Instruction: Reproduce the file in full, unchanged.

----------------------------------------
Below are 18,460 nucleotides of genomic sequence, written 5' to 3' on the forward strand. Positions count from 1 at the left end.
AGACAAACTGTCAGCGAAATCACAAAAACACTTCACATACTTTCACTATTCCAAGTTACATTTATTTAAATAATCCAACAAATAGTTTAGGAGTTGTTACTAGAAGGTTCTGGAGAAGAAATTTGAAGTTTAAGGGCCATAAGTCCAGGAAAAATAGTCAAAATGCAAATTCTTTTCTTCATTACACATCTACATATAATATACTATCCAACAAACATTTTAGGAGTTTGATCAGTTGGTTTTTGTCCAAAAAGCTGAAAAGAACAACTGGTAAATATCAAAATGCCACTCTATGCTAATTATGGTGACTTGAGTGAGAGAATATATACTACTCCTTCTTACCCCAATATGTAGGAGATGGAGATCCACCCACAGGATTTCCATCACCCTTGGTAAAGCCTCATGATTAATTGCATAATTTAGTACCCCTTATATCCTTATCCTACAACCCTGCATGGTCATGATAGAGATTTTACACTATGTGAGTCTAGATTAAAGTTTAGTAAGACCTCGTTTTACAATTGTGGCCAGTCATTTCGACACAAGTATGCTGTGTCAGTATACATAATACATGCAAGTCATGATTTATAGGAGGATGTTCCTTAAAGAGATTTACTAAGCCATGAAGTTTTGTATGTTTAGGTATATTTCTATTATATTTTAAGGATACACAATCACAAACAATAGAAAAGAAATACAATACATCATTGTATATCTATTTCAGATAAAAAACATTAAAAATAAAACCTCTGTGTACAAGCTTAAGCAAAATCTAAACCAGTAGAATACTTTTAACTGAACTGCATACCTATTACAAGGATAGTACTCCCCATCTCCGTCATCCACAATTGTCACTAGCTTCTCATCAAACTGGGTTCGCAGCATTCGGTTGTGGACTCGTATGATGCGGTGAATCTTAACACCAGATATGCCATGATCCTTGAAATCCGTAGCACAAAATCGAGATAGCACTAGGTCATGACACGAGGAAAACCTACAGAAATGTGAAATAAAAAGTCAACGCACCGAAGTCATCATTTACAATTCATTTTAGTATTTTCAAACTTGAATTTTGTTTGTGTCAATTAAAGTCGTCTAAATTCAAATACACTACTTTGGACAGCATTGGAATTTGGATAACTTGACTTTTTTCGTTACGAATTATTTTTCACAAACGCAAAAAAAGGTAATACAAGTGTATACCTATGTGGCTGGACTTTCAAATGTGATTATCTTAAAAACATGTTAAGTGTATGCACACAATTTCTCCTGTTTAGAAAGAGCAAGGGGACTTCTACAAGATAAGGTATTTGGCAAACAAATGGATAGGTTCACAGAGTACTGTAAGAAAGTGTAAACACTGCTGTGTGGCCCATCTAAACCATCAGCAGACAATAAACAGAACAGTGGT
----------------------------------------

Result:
Below are 18,460 nucleotides of genomic sequence, written 5' to 3' on the forward strand. Positions count from 1 at the left end.
AGACAAACTGTCAGCGAAATCACAAAAACACTTCACATACTTTCACTATTCCAAGTTACATTTATTTAAATAATCCAACAAATAGTTTAGGAGTTGTTACTAGAAGGTTCTGGAGAAGAAATTTGAAGTTTAAGGGCCATAAGTCCAGGAAAAATAGTCAAAATGCAAATTCTTTTCTTCATTACACATCTACATATAATATACTATCCAACAAACATTTTAGGAGTTTGATCAGTTGGTTTTTGTCCAAAAAGCTGAAAAGAACAACTGGTAAATATCAAAATGCCACTCTATGCTAATTATGGTGACTTGAGTGAGAGAATATATACTACTCCTTCTTACCCCAATATGTAGGAGATGGAGATCCACCCACAGGATTTCCATCACCCTTGGTAAAGCCTCATGATTAATTGCATAATTTAGTACCCCTTATATCCTTATCCTACAACCCTGCATGGTCATGATAGAGATTTTACACTATGTGAGTCTAGATTAAAGTTTAGTAAGACCTCGTTTTACAATTGTGGCCAGTCATTTCGACACAAGTATGCTGTGTCAGTATACATAATACATGCAAGTCATGATTTATAGGAGGATGTTCCTTAAAGAGATTTACTAAGCCATGAAGTTTTGTATGTTTAGGTATATTTCTATTATATTTTAAGGATACACAATCACAAACAATAGAAAAGAAATACAATACATCATTGTATATCTATTTCAGATAAAAAACATTAAAAATAAAACCTCTGTGTACAAGCTTAAGCAAAATCTAAACCAGTAGAATACTTTTAACTGAACTGCATACCTATTACAAGGATAGTACTCCCCATCTCCGTCATCCACAATTGTCACTAGCTTCTCATCAAACTGGGTTCGCAGCATTCGGTTGTGGACTCGTATGATGCGGTGAATCTTAACACCAGATATGCCATGATCCTTGAAATCCGTAGCACAAAATCGAGATAGCACTAGGTCATGACACGAGGAAAACCTACAGAAATGTGAAATAAAAAGTCAACGCACCGAAGTCATCATTTACAATTCATTTTAGTATTTTCAAACTTGAATTTTGTTTGTGTCAATTAAAGTCGTCTAAATTCAAATACACTACTTTGGACAGCATTGGAATTTGGATAACTTGACTTTTTTCGTTACGAATTATTTTTCACAAACGCAAAAAAAGGTAATACAAGTGTATACCTATGTGGCTGGACTTTCAAATGTGATTATCTTAAAAACATGTTAAGTGTATGCACACAATTTCTCCTGTTTAGAAAGAGCAAGGGGACTTCTACAAGATAAGGTATTTGGCAAACAAATGGATAGGTTCACAGAGTACTGTAAGAAAGTGTAAACACTGCTGTGTGGCCCATCTAAACCATCAGCAGACAATAAACAGAACAGTGGT